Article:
- Task significance – The degree to which the job affects other people’s lives. The influence can be in either the immediate organization or the external environment. Employees feel more meaningfulness in a job that substantially improves either the psychological or physical well-being of others than in a job that has limited effect.
- Autonomy – The degree to which the job provides employees with significant freedom, independence, and discretion to plan out their work and determine job procedures. For jobs with a high level of autonomy, the outcomes of the work depend on employees’ own efforts, initiatives, and decisions, rather than on instructions from managers or standard operating procedures. In such cases, employees experience greater personal responsibility for their own successes and failures at work.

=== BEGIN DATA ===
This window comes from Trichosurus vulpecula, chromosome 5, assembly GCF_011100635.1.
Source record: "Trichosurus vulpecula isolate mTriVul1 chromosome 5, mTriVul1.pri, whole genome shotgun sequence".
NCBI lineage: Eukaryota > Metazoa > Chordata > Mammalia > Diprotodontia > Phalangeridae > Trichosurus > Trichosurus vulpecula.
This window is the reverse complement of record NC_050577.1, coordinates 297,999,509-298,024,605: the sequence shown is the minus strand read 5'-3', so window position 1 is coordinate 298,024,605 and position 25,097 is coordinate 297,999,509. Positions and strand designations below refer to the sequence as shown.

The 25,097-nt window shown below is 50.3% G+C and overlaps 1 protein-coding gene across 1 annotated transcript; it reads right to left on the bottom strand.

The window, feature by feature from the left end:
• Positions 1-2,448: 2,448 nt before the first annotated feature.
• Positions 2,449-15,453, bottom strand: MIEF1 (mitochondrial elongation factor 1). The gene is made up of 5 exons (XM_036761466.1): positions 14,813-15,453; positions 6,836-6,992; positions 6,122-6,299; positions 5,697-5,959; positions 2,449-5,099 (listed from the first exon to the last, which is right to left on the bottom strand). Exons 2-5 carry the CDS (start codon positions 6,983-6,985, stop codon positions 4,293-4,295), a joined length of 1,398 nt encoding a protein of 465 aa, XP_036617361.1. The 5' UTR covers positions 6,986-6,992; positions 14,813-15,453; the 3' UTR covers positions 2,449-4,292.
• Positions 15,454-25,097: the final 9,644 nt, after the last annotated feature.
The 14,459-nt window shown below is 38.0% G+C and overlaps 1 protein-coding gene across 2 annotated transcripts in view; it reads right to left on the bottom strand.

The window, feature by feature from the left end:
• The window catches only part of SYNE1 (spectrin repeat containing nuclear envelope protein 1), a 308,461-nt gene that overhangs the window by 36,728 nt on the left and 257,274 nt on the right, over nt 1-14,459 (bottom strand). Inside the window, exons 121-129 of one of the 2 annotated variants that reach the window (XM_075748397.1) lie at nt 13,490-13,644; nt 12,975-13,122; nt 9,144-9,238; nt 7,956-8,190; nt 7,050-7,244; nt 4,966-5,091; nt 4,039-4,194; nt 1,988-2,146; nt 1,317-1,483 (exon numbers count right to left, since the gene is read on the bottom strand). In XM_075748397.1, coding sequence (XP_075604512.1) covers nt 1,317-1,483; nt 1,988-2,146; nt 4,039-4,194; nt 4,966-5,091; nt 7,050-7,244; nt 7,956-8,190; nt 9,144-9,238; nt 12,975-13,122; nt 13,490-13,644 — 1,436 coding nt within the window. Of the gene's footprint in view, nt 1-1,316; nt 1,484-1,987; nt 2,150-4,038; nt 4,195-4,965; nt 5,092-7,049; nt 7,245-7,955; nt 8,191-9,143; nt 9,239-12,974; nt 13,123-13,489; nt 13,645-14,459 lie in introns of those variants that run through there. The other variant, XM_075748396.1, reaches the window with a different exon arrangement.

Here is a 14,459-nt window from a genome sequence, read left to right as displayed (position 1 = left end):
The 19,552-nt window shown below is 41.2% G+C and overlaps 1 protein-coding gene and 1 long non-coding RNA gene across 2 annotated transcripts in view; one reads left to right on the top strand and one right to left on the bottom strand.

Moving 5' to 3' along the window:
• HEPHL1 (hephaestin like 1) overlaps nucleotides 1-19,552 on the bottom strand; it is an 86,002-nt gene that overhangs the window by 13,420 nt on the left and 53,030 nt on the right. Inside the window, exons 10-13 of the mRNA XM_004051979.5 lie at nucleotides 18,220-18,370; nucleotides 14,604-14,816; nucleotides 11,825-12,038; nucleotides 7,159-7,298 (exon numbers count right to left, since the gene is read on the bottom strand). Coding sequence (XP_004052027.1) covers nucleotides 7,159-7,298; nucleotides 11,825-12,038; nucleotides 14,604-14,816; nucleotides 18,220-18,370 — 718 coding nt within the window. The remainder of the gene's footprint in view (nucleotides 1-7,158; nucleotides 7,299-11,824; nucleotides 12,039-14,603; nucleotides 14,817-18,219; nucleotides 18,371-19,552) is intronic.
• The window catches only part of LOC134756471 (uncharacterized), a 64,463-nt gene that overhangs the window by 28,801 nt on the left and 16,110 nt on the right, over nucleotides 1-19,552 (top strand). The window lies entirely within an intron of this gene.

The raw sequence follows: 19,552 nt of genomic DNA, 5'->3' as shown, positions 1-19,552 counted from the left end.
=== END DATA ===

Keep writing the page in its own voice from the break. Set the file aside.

- Feedback – The degree to which employees are aware of their results. This entails clear, specific, detailed, actionable information about the effectiveness of their job performance. When employees receive clear, actionable information about their work performance, they have better overall knowledge of the effect of their work activities, and what specific actions they need to take (if any) to improve their productivity.
Psychological states are a second important element of the JCM. These relate to employee motivation and satisfaction levels while performing a given task or job.
Hackham and Oldham identified three such states*:
- Meaningfulness – Is the work they do worth their while? Do their tasks have added value for the organization or society? Do tasks conflict with their personal beliefs and values? And is their work interesting?
- Responsibility for outcome – Give employees the freedom to plan their work as they see fit and relate this freedom to autonomy and responsibility.
- Knowledge of results – Do employees know if their approach is successful? Do they have the opportunity to learn from any mistakes? If so, this creates a stronger emotional bond with customers or end-users.